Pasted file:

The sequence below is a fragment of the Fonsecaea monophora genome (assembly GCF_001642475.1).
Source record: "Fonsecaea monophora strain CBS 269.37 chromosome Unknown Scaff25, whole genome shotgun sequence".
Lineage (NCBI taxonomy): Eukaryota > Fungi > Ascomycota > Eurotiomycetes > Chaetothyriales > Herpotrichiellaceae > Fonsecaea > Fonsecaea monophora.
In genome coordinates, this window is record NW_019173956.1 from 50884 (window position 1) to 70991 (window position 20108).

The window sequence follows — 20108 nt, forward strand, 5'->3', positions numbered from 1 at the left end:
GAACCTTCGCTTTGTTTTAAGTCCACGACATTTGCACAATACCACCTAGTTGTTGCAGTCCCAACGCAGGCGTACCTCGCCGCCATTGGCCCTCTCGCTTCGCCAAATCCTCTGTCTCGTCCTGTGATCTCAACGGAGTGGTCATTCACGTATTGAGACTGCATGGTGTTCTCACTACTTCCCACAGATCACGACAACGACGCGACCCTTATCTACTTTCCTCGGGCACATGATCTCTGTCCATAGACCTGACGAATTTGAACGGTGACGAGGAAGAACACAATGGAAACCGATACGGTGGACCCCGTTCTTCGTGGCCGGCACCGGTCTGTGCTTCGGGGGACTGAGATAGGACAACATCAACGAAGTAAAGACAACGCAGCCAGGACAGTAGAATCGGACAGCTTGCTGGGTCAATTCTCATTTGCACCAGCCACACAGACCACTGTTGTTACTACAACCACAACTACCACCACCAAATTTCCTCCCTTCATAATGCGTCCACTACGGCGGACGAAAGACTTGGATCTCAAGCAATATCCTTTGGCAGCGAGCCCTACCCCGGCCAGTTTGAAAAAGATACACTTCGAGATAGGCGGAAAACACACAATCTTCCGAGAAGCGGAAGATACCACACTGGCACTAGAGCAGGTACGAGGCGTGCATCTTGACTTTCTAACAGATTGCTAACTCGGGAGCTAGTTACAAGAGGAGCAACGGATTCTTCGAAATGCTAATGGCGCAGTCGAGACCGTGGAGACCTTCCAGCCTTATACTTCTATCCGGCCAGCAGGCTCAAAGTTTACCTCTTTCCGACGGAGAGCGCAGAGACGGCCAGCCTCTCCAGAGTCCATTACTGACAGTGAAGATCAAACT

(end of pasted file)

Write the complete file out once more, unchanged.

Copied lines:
The sequence below is a fragment of the Fonsecaea monophora genome (assembly GCF_001642475.1).
Source record: "Fonsecaea monophora strain CBS 269.37 chromosome Unknown Scaff25, whole genome shotgun sequence".
Lineage (NCBI taxonomy): Eukaryota > Fungi > Ascomycota > Eurotiomycetes > Chaetothyriales > Herpotrichiellaceae > Fonsecaea > Fonsecaea monophora.
In genome coordinates, this window is record NW_019173956.1 from 50884 (window position 1) to 70991 (window position 20108).

The window sequence follows — 20108 nt, forward strand, 5'->3', positions numbered from 1 at the left end:
GAACCTTCGCTTTGTTTTAAGTCCACGACATTTGCACAATACCACCTAGTTGTTGCAGTCCCAACGCAGGCGTACCTCGCCGCCATTGGCCCTCTCGCTTCGCCAAATCCTCTGTCTCGTCCTGTGATCTCAACGGAGTGGTCATTCACGTATTGAGACTGCATGGTGTTCTCACTACTTCCCACAGATCACGACAACGACGCGACCCTTATCTACTTTCCTCGGGCACATGATCTCTGTCCATAGACCTGACGAATTTGAACGGTGACGAGGAAGAACACAATGGAAACCGATACGGTGGACCCCGTTCTTCGTGGCCGGCACCGGTCTGTGCTTCGGGGGACTGAGATAGGACAACATCAACGAAGTAAAGACAACGCAGCCAGGACAGTAGAATCGGACAGCTTGCTGGGTCAATTCTCATTTGCACCAGCCACACAGACCACTGTTGTTACTACAACCACAACTACCACCACCAAATTTCCTCCCTTCATAATGCGTCCACTACGGCGGACGAAAGACTTGGATCTCAAGCAATATCCTTTGGCAGCGAGCCCTACCCCGGCCAGTTTGAAAAAGATACACTTCGAGATAGGCGGAAAACACACAATCTTCCGAGAAGCGGAAGATACCACACTGGCACTAGAGCAGGTACGAGGCGTGCATCTTGACTTTCTAACAGATTGCTAACTCGGGAGCTAGTTACAAGAGGAGCAACGGATTCTTCGAAATGCTAATGGCGCAGTCGAGACCGTGGAGACCTTCCAGCCTTATACTTCTATCCGGCCAGCAGGCTCAAAGTTTACCTCTTTCCGACGGAGAGCGCAGAGACGGCCAGCCTCTCCAGAGTCCATTACTGACAGTGAAGATCAAACT